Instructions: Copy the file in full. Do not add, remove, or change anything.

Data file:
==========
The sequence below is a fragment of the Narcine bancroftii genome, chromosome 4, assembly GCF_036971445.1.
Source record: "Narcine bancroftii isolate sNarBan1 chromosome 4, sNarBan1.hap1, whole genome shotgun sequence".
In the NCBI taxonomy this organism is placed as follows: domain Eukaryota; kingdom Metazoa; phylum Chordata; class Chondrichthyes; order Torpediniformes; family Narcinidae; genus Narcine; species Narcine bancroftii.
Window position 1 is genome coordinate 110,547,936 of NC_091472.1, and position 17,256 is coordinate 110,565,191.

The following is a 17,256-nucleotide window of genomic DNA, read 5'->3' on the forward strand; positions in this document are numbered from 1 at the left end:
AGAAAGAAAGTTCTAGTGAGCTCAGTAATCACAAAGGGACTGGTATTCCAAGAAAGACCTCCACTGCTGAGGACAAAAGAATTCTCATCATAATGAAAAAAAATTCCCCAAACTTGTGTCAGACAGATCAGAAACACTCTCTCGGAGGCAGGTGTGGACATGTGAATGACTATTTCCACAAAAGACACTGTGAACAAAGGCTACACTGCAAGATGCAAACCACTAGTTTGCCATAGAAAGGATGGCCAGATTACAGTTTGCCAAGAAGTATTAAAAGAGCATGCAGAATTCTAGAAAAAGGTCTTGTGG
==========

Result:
The sequence below is a fragment of the Narcine bancroftii genome, chromosome 4, assembly GCF_036971445.1.
Source record: "Narcine bancroftii isolate sNarBan1 chromosome 4, sNarBan1.hap1, whole genome shotgun sequence".
In the NCBI taxonomy this organism is placed as follows: domain Eukaryota; kingdom Metazoa; phylum Chordata; class Chondrichthyes; order Torpediniformes; family Narcinidae; genus Narcine; species Narcine bancroftii.
Window position 1 is genome coordinate 110,547,936 of NC_091472.1, and position 17,256 is coordinate 110,565,191.

The following is a 17,256-nucleotide window of genomic DNA, read 5'->3' on the forward strand; positions in this document are numbered from 1 at the left end:
AGAAAGAAAGTTCTAGTGAGCTCAGTAATCACAAAGGGACTGGTATTCCAAGAAAGACCTCCACTGCTGAGGACAAAAGAATTCTCATCATAATGAAAAAAAATTCCCCAAACTTGTGTCAGACAGATCAGAAACACTCTCTCGGAGGCAGGTGTGGACATGTGAATGACTATTTCCACAAAAGACACTGTGAACAAAGGCTACACTGCAAGATGCAAACCACTAGTTTGCCATAGAAAGGATGGCCAGATTACAGTTTGCCAAGAAGTATTAAAAGAGCATGCAGAATTCTAGAAAAAGGTCTTGTGG